The Epigenome regulates when, where and how an organism uses the genetic information stored in its genome. It is essential to many cellular processes, such as the regulation of gene expression, genome organization and cell-fate determination. It also governs growth, development, and ultimately human health. Heterochromatin represents silenced chromatic domains, which are assembled and maintained through epigenetic mechanisms. Extensive studies have focused on the assembly of heterochromatin at centromeres mediated by the RNA interference (RNAi) pathway. Recent studies, including ours, indicate that the exosome, an RNA quality control and surveillance complex, performs in a parallel pathway with RNAi to mediate epigenetic silencing. Although both RNAi and the exosome pathways are RNA-mediated and involved in processing long noncoding RNAs (ncRNAs) into small RNAs, exactly how the exosome pathway participates in heterochromatin assembly is not been demonstrated. Whether other RNAi-independent RNA processing pathways participate in epigenetic silencing is also unknown. We have recently identified a RNA-processing mechanism in epigenetic silencing that works independently of both RNAi and the exosome. The proposed research aims are designed to test the hypothesis that Dhp1, a conserved 5' to 3' exoribonuclease and ortholog of budding yeast Rat1 and metazoan Xrn2, plays a heretofore unknown role in epigenetic silencing, beyond its established role in transcription termination. Genetic, cell biology, and genomic approaches will be employed to investigate: 1) the localization of Dhp1 at heterochromatic regions; 2) Dhp1 binding proteins; and 3) the enzymatic activity of Dhp1 and potential co-activators in epigenetic silencing. Results will clarify how various RNA-processing pathways, acting together or independently, contribute to epigenetic regulation of the eukaryotic genome, a fundamental mechanism of gene expression. This study will be carried out in fission yeast, Schizosaccharomyces pombe (S. pombe), a premier model for studying epigenetic silencing because of its conserved epigenetic components and suitability for powerful combinatory experimental methods as well as undergraduate research. This project is significant and innovative. It will define a novel RNA-processing mechanism in epigenetic silencing that works independently of both RNAi and the exosome. Additionally, it will be the first exploration into how Dhp1/Rat1/Xrn2 functions in chromatin-based silencing.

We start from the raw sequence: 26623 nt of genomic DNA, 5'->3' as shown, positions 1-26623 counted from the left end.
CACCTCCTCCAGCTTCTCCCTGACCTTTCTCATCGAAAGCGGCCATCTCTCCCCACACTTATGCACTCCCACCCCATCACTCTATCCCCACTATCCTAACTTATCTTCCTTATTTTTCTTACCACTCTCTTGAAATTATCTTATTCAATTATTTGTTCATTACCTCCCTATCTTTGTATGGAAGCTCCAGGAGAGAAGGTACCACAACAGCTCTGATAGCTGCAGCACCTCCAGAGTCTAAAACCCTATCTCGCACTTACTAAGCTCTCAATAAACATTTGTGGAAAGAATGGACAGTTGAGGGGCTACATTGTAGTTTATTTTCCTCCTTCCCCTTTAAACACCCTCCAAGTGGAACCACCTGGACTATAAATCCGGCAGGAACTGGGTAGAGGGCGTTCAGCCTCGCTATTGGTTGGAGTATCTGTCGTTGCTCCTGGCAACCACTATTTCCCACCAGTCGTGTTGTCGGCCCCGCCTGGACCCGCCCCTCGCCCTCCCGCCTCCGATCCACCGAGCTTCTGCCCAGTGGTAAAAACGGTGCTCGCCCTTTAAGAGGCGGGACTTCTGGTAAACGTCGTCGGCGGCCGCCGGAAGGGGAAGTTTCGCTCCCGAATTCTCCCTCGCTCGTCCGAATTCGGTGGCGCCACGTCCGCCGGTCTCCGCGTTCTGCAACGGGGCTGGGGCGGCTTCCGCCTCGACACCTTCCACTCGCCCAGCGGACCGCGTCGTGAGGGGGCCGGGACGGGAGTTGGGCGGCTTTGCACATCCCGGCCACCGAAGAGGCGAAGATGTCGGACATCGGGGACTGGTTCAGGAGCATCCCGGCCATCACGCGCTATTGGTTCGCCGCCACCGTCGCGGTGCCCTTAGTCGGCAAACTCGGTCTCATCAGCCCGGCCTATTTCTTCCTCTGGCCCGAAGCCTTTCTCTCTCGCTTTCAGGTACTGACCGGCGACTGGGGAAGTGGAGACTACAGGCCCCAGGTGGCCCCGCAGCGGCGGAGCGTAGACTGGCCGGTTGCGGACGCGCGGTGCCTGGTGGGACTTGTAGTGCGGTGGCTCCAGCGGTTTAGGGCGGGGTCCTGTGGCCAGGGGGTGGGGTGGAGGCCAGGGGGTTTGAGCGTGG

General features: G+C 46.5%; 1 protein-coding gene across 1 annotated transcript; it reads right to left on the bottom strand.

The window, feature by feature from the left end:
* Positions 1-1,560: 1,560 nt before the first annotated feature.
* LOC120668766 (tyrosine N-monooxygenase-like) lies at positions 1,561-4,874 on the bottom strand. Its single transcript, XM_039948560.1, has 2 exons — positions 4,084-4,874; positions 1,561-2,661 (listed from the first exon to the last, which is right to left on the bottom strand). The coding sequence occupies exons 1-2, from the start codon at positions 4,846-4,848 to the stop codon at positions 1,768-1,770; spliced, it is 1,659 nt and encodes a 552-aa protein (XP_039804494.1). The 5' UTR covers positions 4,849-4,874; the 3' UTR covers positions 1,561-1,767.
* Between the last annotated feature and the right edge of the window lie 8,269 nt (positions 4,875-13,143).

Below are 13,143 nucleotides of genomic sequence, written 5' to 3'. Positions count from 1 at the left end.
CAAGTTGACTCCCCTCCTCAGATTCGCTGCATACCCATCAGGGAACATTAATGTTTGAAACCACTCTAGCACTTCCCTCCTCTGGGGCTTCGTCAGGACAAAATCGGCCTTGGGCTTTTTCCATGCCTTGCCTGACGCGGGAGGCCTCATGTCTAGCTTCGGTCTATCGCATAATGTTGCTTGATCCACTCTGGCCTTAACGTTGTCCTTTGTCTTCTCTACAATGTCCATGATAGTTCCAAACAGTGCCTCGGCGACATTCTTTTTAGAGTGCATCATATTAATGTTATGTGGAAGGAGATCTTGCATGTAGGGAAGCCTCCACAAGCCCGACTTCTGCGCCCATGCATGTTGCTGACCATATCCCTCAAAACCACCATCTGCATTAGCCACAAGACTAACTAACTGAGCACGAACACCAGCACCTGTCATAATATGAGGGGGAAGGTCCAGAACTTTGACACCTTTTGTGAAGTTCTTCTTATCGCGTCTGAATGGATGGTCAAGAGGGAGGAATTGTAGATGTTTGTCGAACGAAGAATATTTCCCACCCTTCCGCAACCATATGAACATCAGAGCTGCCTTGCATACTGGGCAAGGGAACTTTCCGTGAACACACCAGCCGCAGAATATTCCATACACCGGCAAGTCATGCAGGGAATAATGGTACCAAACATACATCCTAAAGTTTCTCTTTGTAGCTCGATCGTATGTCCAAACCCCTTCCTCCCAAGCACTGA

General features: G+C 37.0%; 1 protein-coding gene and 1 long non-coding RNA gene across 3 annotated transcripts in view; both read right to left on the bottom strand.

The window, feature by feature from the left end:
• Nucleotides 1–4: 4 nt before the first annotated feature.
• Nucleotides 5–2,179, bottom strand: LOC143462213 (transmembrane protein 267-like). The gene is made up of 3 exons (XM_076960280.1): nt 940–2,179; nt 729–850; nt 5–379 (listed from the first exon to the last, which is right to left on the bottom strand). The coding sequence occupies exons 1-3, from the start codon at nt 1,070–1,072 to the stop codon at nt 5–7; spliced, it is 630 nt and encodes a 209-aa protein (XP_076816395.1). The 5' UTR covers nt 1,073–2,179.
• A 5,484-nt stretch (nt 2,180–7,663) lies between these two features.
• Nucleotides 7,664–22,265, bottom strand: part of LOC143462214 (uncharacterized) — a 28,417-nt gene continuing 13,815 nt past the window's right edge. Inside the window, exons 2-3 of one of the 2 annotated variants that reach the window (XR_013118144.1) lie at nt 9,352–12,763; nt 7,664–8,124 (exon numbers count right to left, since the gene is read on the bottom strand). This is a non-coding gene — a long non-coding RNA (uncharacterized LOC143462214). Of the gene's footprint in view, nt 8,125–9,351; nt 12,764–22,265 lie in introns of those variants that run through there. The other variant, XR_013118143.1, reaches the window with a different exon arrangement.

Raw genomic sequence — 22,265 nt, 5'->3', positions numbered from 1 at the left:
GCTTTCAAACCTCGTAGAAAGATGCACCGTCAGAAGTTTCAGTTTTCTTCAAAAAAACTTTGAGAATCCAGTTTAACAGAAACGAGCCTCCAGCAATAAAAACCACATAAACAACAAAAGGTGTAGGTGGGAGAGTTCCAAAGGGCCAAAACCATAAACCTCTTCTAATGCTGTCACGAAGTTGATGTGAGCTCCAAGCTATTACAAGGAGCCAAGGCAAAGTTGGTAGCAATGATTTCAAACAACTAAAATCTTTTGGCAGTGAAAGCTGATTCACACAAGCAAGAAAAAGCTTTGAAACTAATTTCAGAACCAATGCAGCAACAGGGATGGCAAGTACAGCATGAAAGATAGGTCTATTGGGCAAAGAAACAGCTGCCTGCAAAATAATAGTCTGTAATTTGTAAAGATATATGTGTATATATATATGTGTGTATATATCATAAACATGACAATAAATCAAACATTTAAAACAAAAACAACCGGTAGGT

The proposed research will achieve all 3 goals of the NIH AREA program: 1) this application is relevant and essential to understanding human diseases, particularly those whose etiologies are related to epigenetic misregulation including cancer, aging, and development-linked syndromes. 2) It will significantly enhance the research environment at Wake Forest University and a Biology department ranked 8th in the nation by USA Today College (http://college.usatoday.com/2014/09/13/top-%C2%AD%C2%AD%C2%AD10-colleges-for-a- major-in-biology/). 3) It will contribute to the research training of highly intelligent, highly motivated BA, MA, and PhD students destined for research careers in molecular biology and chemistry.
|Marayati, Bahjat F; Drayton, Alena L; Tucker, James F et al. (2018) Loss of Elongation-Like Factor 1 Spontaneously Induces Diverse, RNase H-Related Suppressor Mutations in Schizosaccharomyces pombe. Genetics 209:967-981|
|Marayati, Bahjat Fadi; Hoskins, Victoria; Boger, Robert W et al. (2016) The fission yeast MTREC and EJC orthologs ensure the maturation of meiotic transcripts during meiosis. RNA 22:1349-59|
|Tucker, James Franklin; Ohle, Corina; Schermann, Géza et al. (2016) A Novel Epigenetic Silencing Pathway Involving the Highly Conserved 5'-3' Exoribonuclease Dhp1/Rat1/Xrn2 in Schizosaccharomyces pombe. PLoS Genet 12:e1005873|